Also, the RAD Exams are meant to provide a structured approach to dance, where one level builds upon another. The Exams give students a goal to work towards and added motivation while providing a standard that is universal.

Exam scores reflect a performance on a given day. Exam scores also provide a basis for objectively filling roles in our school production. RAD Exam results are not the only criteria used, as instructor recommendations are also considered along with the commitment of both the student and family.

The mission of RAB is to develop a love and enjoyment of this beautiful art form and to bring out the best in each child regardless of body type and ability. To discourage a child from dancing because their scores are not as high as it's expected to be is to truly defeat the purpose of the school, which is to nurture the individual as a person first. Very few go on to become professional dancers, but they come away with a body that improves with respect to strength, coordination and balance. They develop self-discipline which benefits them in college and later in the work place. For many, it builds self-esteem and develops a love for the arts that will last a life-time and contribute to many enjoyable hours at the theater.

Q: If my child has just started ballet and he/she is invited, should he/she take the exam/presentation?
A: Yes! If he/she gets an invitation, that means the teacher has assessed the consistent attendance and the child's ability as an independent learner. Participating in the RAD presentation/exam provides a tremendous sense of accomplishment upon completion. Each participant will receive a certificate for completing the presentation/exam. It is also a great way to get him/her into a performance setting.

Q:  Who is conducting the exam?
A: All exams and awards are assessed externally by a highly qualified RAD trained examiner who follows strict quality assurance procedures. One of our panel of 200 examiners, based in 25 countries around the world who have been appointed, trained and monitored by the RAD will be flown in from Europe, South Africa, North America, or Asia to conduct the exam.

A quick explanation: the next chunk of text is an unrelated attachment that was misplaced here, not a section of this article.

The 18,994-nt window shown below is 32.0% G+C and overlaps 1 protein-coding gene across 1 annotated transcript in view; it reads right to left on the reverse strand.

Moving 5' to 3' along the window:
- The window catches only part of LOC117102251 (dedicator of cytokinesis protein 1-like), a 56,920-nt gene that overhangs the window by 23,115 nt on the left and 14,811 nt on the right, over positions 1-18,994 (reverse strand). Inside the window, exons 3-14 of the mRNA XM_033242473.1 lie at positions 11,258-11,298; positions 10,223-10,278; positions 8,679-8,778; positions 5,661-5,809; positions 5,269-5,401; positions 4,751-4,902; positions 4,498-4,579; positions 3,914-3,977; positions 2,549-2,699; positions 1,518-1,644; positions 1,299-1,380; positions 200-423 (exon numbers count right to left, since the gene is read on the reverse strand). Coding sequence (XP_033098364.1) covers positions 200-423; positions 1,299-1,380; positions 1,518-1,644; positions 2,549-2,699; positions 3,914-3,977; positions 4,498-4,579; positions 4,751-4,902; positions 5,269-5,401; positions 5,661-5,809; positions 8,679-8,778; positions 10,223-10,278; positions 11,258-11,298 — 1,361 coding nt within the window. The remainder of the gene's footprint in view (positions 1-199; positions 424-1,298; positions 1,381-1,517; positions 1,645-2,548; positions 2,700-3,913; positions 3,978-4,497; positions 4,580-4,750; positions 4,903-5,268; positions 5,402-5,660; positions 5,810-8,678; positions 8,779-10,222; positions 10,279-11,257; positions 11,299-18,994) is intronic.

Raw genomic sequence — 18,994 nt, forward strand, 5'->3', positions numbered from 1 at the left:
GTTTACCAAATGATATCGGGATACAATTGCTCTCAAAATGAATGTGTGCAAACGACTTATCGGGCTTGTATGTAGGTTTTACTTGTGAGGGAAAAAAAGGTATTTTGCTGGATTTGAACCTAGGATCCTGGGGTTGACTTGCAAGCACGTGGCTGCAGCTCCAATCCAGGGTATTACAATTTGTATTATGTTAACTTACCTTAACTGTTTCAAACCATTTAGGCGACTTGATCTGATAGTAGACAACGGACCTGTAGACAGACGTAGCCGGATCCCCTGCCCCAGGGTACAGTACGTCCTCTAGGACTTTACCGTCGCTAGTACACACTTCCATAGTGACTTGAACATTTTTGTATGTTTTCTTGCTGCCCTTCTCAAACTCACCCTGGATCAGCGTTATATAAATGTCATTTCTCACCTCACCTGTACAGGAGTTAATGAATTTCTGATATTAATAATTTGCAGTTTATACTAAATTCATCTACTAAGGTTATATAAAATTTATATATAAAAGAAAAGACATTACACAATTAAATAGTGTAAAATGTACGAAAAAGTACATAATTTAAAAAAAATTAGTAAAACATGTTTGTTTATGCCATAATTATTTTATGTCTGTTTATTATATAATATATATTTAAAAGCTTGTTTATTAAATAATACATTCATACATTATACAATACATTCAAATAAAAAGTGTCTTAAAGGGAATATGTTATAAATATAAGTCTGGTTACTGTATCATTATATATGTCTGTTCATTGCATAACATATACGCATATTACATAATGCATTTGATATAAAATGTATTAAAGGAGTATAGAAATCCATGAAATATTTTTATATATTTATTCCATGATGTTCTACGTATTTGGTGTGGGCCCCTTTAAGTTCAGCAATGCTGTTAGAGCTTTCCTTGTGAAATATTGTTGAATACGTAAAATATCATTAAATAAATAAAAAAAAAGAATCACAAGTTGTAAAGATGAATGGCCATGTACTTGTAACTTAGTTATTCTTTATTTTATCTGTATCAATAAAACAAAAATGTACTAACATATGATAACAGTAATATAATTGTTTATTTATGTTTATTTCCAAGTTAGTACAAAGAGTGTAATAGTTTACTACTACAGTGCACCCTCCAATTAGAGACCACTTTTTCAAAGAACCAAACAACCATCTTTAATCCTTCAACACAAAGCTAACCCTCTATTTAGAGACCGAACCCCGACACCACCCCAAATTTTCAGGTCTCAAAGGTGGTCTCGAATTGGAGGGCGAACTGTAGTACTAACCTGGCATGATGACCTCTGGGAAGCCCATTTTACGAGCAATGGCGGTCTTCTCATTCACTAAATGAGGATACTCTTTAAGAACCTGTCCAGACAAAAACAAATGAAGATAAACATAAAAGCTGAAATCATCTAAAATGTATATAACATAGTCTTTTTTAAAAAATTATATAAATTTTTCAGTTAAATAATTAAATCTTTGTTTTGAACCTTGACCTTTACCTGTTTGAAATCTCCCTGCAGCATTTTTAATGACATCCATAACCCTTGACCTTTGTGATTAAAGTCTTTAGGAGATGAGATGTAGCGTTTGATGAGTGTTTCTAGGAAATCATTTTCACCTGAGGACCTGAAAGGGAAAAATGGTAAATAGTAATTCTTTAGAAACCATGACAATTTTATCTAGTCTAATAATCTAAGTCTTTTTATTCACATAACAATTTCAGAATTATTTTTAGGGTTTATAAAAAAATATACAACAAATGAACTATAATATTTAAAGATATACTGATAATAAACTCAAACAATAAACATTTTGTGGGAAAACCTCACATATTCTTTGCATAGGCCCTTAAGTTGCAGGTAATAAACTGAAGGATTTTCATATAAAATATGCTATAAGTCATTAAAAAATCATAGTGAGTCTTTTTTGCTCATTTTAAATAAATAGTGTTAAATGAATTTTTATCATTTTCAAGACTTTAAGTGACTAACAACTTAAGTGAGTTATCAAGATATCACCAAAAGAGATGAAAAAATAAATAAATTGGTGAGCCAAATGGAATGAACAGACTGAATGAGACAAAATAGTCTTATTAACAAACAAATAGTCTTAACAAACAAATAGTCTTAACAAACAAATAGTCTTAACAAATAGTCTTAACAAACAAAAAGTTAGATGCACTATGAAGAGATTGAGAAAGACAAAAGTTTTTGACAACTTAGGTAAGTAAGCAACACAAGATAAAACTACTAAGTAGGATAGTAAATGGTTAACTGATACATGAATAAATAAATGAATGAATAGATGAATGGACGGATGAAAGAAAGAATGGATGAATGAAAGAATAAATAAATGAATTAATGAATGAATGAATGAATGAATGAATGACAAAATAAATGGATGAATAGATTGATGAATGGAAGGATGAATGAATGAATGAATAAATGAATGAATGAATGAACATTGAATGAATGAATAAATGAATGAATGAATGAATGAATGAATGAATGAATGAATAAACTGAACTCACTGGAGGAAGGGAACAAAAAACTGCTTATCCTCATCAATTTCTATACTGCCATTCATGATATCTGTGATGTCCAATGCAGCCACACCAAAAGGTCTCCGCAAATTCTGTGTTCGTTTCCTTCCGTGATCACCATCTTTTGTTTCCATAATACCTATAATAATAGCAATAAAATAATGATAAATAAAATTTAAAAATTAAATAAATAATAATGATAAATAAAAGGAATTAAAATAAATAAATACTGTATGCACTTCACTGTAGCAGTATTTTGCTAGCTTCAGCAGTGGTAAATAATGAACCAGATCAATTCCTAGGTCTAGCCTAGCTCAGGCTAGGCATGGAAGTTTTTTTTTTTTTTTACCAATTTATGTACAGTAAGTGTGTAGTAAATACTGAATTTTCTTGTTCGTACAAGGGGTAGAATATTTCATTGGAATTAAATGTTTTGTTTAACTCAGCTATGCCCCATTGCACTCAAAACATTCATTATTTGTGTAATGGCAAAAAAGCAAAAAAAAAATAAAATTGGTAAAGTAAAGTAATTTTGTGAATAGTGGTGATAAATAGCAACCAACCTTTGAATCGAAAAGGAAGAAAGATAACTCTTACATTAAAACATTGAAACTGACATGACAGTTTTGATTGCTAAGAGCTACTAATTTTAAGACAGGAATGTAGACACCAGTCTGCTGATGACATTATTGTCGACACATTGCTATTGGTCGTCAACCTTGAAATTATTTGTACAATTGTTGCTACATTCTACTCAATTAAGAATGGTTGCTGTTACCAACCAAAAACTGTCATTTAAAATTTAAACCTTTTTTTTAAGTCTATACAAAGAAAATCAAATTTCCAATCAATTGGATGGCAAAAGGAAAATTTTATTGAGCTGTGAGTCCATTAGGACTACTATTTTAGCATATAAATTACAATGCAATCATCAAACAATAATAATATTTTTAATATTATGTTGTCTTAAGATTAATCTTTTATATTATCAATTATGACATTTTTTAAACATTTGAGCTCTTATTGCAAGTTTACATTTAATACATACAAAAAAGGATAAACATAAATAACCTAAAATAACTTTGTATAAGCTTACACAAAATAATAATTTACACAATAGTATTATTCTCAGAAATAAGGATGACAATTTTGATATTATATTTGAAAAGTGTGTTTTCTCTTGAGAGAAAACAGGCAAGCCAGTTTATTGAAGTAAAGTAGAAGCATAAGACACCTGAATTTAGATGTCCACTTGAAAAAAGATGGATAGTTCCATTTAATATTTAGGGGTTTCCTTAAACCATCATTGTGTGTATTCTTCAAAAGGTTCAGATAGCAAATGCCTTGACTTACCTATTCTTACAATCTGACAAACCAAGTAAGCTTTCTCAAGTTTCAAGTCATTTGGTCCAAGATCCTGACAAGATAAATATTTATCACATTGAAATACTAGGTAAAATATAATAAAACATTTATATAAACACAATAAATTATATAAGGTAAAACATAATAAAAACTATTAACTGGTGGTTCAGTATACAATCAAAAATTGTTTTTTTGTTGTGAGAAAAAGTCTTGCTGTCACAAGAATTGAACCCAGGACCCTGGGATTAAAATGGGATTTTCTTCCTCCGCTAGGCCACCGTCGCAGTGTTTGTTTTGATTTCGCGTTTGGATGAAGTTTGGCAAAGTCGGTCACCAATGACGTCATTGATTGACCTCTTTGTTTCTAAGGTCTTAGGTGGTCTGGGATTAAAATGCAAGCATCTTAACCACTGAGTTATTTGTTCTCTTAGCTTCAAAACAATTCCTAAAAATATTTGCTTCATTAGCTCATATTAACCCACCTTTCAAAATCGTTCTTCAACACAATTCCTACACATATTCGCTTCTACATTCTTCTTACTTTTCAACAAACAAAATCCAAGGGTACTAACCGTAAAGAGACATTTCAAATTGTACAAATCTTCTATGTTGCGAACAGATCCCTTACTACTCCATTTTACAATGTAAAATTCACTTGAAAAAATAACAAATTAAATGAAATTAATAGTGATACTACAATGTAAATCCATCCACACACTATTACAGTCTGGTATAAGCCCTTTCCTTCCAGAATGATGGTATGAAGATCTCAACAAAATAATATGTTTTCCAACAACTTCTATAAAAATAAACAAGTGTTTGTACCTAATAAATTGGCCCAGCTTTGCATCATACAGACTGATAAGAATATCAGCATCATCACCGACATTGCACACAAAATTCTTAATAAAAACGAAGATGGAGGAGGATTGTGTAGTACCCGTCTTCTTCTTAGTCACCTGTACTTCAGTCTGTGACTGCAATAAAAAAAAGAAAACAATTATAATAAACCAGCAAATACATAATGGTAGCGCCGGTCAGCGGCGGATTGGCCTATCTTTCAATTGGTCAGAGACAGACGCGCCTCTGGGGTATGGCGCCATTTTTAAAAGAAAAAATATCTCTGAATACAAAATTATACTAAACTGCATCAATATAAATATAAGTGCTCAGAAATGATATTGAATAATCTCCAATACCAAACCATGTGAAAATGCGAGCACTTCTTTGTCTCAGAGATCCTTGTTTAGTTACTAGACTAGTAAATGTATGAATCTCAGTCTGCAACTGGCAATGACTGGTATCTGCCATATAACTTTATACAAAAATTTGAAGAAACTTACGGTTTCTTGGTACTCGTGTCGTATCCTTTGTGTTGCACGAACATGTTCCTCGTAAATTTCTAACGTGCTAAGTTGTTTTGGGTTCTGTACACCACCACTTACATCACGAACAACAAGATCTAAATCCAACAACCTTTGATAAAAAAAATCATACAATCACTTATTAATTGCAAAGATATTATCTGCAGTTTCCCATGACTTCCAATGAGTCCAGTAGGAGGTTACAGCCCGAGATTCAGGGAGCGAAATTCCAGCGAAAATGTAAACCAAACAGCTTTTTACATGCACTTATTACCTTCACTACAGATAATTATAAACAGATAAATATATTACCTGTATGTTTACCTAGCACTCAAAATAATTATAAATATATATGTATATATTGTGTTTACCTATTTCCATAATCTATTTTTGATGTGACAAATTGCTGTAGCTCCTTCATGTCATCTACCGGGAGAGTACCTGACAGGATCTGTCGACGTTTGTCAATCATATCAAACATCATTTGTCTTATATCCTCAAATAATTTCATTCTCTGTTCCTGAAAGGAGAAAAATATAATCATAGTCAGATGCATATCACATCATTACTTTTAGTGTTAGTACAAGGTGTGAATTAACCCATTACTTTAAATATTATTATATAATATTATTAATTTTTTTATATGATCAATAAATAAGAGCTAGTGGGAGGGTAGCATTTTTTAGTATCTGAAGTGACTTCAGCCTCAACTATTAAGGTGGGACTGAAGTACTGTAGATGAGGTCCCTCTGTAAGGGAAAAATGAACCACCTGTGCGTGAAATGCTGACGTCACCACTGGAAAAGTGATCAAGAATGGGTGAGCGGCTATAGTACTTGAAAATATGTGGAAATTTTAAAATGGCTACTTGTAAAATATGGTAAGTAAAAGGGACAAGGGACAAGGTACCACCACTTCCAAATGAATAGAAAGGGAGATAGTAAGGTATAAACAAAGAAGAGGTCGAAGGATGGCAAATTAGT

Q: How long is the exam/Demonstration Class?
A: Depending on your level generally is between 30 - 45 minutes long.  However, all dancers must be present 20 minutes prior their scheduled time. Once the examiner rings the bell, no students are allowed into the testing room as it will disrupt the focus of other dancers in the room.
Q: Will Miss Vivienne be in the room with my child?
A: Depending on the type of exam. For ages 2 through 5 years old, Miss Vivienne will be facilitating the session and guiding the students to demonstrate their performance, hence they are not graded. Miss Vivienne will be in the studio with this age bracket of dancers and the format will be just like their regular weekly classes. "Primary" grades and above have the option with the dancer to perform in front our examiner without an instructor in the room.
Q: Can the parents watch?
A: The goal of the exam is for the examiner to evaluate the work demonstrated by the children to make sure that the highest classical standard in achieved through the teaching of their teacher. Therefore, it will be a closeddoor session, and all parents will be asked to wait outside the studio during presentation/exam times.

Q: Is my child at the appropriate age for the exam?
A: Yes! Remember from ages 2-5 it is a demonstration class, no different than what they do every week. Development of their performance aptitude is a big goal of ours, and the exam is a format that will help them excel in their confidence levels to perform in a formal fashion. They will have the security of having Miss Vivienne in the studio with them.

Q: Why take Demonstration Class with the R.A.D?
A: R.A.D. examinations provide students with an achievable goal to work towards. The exams also provide recognition from the world's largest ballet examination board who are accredited by the Qualifications and Curriculum Authority (QCA) in England. The certificate is globally recognized and is a fantastic component to build up your child's resume.

Q: What does my child wear for his/her examinations?
A: Your child should be dressed in their normal Ballet dance dress code as if they are coming to a normal class at the Royal Academy of Ballet. Make-up, jewelry or special hair do's are prohibited.
Q: When do students register for the RAD Exams/Presentation Classes?
A: RAD requires that registration for RAD Examinations and Presentation Classes be done in December in order to allow enough time for processing in London, England. We generally start accepting registrations for the exams at the beginning of each calendar year. You will be notified in advance of exact registration dates each year. For families who will be travelling please feel free to submit a completed registration form and payment in advance.